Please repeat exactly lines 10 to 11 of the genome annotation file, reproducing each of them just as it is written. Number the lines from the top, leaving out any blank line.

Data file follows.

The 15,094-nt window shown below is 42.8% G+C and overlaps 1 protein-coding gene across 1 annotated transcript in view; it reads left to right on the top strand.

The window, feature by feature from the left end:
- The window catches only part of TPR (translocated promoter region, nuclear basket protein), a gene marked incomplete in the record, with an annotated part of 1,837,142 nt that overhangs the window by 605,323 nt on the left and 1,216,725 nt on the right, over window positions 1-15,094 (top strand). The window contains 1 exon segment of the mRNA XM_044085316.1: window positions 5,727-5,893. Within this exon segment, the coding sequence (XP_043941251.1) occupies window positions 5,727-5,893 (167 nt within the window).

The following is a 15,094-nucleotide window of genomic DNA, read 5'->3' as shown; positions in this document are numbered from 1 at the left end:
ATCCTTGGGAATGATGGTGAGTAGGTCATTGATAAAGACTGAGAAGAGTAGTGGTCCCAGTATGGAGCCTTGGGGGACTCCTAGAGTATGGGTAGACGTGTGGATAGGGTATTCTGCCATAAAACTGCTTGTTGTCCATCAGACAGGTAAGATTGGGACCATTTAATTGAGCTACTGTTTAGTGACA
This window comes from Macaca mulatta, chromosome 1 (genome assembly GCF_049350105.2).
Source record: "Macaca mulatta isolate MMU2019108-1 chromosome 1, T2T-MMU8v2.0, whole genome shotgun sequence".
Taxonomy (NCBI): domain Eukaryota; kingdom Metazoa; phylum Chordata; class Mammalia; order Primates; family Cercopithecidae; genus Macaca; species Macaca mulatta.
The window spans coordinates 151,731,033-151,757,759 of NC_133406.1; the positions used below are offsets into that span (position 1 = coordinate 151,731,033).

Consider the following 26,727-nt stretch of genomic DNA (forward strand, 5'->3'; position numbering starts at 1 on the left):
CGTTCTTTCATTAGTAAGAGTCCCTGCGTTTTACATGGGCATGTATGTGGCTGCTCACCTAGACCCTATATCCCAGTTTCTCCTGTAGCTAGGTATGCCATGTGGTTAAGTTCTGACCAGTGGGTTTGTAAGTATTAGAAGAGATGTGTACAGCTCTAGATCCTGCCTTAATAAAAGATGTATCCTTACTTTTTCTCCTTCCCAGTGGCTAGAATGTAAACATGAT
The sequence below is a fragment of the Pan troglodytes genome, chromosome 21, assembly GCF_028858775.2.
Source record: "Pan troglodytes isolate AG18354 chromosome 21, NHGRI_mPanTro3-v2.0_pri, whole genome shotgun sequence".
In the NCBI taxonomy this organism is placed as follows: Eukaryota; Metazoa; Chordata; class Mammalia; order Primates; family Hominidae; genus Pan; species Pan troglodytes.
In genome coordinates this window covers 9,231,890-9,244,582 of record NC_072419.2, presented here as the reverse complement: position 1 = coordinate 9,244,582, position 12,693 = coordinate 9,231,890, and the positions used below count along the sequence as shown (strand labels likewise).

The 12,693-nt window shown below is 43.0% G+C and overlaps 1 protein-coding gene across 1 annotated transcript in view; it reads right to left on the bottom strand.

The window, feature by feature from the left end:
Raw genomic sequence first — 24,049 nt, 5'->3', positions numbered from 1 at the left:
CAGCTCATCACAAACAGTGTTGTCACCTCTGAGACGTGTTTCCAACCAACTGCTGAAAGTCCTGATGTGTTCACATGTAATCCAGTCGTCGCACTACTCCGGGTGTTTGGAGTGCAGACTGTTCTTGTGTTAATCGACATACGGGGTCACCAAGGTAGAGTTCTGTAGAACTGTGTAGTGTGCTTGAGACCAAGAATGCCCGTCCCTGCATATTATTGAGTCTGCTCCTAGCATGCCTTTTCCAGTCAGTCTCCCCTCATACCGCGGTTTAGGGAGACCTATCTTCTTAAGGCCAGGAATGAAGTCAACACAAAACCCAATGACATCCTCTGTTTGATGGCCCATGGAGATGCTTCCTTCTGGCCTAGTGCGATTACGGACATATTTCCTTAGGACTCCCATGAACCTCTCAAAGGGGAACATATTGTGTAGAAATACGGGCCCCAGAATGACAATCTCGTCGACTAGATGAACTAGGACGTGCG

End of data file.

Consider the following 26,727-nt stretch of genomic DNA (forward strand, 5'->3'; position numbering starts at 1 on the left):
CGTTCTTTCATTAGTAAGAGTCCCTGCGTTTTACATGGGCATGTATGTGGCTGCTCACCTAGACCCTATATCCCAGTTTCTCCTGTAGCTAGGTATGCCATGTGGTTAAGTTCTGACCAGTGGGTTTGTAAGTATTAGAAGAGATGTGTACAGCTCTAGATCCTGCCTTAATAAAAGATGTATCCTTACTTTTTCTCCTTCCCAGTGGCTAGAATGTAAACATGAT